Technologically superb information facilities have been forecast for the 21st century, but Diane Spencer predicts a financial row before people get their dream tickets. A bold technological vision for the future of public libraries is contained in a long-awaited Government-commissioned report finally released last week.
The Department of National Heritage's review of public library services was prepared by the Association for Information Management (ASLIB). It was issued in the middle of Library Power, last week's Library AssociationTES campaign to raise young people's awareness of books.
The Library Association welcomed the ASLIB report, but chief executive Ross Shimmon was highly critical of the way it was released. "We were distressed about the low-key announcement. It is the most comprehensive report for 50 years. And why did it take so long? It was completed in February."
The report makes more than 100 recommendations to the Department of National Heritage and local authorities for improvements in the service, and future investment and development.
It conjures up a picture of "micro-libraries" which would link village stores, shopping centres and bus and railway stations with the information superhighway. It also envisages "hyperlibraries" with massive investment in multi-media databases and CD-Rom collections, which would require library authorities to collaborate.
But Mr Shimmon pointed out the "enormous gulf between these proposals and the current reality of expenditure cuts, reduced bookfunds and curtailed opening hours".
The LA's concern at the "desperate" state of many library buildings is echoed by the Association of Metropolitan Authorities, which estimates that capital investment of around Pounds 600 million will be needed over the next five years just to maintain the service.
The LA says that public libraries should be able to apply for National Lottery income to open new buildings or refurbish the old ones built by the philanthropists of the 19th century.
National Heritage Secretary Stephen Dorrell told Parliament last week, in a written answer, that he had no intention of introducing charges for the present free core of the service, but he was "not inclined" to bring in one of the ASLIB recommendations, a library inspectorate.
In his reply to Alan Howarth, Conservative MP for Stratford-upon-Avon, Mr Dorrell hinted at a degree of contracting out, saying he will ask local authorities to state what kind of library services they want to buy, however the service is delivered. He will explore innovative ways of providing that service, including new technology and diverse sources of funding.
Mr Dorrell has already commissioned a separate study on the scope for contracting out library services which has been completed by consultancy KPMG but has not yet been published. In his answer he wrote that the findings will "make a valuable contribution to the (contracting-out) debate".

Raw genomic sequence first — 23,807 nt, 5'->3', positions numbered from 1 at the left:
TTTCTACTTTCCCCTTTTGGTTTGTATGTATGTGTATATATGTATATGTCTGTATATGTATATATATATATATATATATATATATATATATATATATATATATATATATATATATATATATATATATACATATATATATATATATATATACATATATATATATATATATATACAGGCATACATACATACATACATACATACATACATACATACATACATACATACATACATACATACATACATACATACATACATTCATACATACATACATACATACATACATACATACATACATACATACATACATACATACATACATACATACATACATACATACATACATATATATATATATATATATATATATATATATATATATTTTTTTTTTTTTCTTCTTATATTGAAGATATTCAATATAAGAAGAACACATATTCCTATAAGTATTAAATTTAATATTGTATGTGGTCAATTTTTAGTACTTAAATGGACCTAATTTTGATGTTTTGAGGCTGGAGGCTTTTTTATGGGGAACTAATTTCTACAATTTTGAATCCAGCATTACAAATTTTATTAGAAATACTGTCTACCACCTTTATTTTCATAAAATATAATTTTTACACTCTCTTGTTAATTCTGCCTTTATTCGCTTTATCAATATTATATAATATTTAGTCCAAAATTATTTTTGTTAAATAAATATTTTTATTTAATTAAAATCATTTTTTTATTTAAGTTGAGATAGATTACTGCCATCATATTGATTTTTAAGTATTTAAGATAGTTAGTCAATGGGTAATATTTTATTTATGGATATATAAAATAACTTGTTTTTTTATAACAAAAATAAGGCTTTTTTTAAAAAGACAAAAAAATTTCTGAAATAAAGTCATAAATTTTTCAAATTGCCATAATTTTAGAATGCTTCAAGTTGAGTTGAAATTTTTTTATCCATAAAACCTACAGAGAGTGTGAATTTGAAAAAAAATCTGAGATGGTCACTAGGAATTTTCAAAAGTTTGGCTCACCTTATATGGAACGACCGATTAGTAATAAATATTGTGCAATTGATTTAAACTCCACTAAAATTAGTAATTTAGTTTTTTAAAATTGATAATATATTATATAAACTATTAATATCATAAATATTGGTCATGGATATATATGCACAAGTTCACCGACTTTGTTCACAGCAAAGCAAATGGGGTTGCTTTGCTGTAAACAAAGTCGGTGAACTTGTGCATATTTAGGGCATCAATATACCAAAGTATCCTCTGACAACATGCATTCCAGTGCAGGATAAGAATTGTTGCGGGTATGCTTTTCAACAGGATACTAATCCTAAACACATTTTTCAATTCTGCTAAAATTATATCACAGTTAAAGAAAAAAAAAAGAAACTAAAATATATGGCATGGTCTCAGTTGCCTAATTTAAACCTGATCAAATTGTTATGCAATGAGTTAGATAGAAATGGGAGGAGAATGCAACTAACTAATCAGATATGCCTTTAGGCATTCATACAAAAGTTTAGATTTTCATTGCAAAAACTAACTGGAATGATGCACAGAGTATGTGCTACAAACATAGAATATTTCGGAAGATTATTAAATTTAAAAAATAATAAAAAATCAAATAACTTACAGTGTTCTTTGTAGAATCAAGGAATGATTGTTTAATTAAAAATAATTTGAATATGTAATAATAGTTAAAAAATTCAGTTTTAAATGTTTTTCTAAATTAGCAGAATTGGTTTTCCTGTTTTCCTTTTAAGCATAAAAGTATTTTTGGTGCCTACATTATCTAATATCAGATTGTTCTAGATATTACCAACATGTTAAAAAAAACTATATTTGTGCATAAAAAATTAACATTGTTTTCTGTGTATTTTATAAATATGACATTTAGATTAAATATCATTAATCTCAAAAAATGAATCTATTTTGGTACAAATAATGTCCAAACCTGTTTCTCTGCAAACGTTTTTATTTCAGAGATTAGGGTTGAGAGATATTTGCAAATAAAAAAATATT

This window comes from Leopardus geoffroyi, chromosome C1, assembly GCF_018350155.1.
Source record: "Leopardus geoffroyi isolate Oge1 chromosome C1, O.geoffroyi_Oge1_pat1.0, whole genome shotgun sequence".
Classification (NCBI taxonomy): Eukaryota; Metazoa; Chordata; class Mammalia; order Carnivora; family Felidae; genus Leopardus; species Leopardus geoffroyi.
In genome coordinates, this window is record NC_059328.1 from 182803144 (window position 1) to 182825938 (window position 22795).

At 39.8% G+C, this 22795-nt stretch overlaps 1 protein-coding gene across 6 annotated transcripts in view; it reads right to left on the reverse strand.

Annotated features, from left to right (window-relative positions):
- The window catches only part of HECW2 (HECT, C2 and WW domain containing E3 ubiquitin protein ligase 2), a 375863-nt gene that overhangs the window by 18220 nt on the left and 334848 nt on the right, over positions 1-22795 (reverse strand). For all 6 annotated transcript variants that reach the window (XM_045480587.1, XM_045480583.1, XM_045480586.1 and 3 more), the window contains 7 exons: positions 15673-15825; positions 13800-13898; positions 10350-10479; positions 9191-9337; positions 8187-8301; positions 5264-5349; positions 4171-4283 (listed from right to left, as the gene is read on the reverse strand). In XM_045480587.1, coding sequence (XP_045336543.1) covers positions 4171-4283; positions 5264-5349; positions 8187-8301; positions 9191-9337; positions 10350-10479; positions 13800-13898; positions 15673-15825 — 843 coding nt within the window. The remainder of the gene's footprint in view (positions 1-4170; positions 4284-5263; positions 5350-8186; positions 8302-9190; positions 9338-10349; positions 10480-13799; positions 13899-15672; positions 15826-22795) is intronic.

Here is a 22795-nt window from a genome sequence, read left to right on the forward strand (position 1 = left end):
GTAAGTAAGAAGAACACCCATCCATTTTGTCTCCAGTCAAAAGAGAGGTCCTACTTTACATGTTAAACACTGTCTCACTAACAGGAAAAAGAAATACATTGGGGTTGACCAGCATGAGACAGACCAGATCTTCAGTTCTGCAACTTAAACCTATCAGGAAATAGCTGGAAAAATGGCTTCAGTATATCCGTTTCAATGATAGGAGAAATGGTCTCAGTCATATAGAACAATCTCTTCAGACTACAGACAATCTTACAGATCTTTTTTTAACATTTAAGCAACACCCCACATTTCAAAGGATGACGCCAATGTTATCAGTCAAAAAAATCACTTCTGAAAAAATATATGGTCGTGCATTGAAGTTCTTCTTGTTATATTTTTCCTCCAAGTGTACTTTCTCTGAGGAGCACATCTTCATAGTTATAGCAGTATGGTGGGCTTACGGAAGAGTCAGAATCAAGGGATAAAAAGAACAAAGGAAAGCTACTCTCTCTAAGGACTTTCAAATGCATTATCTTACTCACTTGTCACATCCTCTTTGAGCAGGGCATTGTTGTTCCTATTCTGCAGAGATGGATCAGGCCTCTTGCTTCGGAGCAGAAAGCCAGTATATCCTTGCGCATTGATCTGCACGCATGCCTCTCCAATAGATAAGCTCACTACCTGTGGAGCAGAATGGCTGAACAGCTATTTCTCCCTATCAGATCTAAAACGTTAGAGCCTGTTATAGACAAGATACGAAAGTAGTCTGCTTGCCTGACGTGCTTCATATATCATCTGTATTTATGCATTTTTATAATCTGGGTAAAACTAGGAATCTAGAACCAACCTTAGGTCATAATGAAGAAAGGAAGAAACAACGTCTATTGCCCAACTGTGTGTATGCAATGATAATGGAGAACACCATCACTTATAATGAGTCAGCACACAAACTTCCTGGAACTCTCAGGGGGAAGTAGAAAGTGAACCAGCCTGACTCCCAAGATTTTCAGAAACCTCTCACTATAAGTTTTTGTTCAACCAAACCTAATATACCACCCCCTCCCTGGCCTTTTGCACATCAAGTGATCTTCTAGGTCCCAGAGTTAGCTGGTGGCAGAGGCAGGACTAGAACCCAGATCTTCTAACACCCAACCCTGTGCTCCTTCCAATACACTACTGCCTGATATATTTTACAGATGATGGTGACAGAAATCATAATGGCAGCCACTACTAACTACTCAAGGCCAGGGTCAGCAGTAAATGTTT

Although he said that he was "not inclined" to set up an inspectorate, he has asked for comments on the whole ASLIB report by the end of September and then intends to make a further statement.
The LA is concerned that contracting out is still on Mr Dorrell's agenda. A pilot scheme in the London Borough of Brent has led to cuts in professional staff.
The ASLIB report says that public libraries "warrant additional finance so they can develop as focal points for extended services, facilities and activities to meet diverse needs". The country will need to marshall the investments and resources that will enable public libraries to improve people's access to knowledge and informed insights, it says.
* Roald Dahl is the most popular author among today's children but Enid Blyton came top for their parents' generation. England rugby captain Will Carling's favourite book was The Hobbit; John Major liked Billy Bunter while the Queen Mother favoured Black Beauty.
These findings emerged from a Library Power competition, the Power of Fiction organised by the Library Association. It attracted 4,000 entries and was won by Tom Newman, aged six from London, Joseph Douglas,11, from Cheshire and Rebecca Seaton, 13, from Aylesbury.
The children were asked to name their "best-ever" book, then to ask three adults - including some celebrities - to name favourite books from their own childhood. They then had to write reviews of two books - their own favourite and one of the adults' choices.
The LA analysed the results to see what children are reading and what they think of the books chosen by the older generation. Three out of four young readers liked the books loved by their parents. "I really don't know why my mum enjoyed it. Watching paint dry is more exciting," commented a 10-year-old boy from Suffolk whose mother chose It Shouldn't Happen to a Vet by James Herriot.
The LA also found evidence of how children viewed their changing world. After reading Just William, a nine-year-old wrote: "I am sure that children nowadays will envy William and his friends because of the freedom they had. They could go off completely on their own which we can't do because there are too many bad people and cars."
DNH review of public library service in England and Wales, Pounds 92.50 (Pounds 74.50 for public libraries) from Aslib, Information House, 20-24 Old Street, London EC1V 9AP.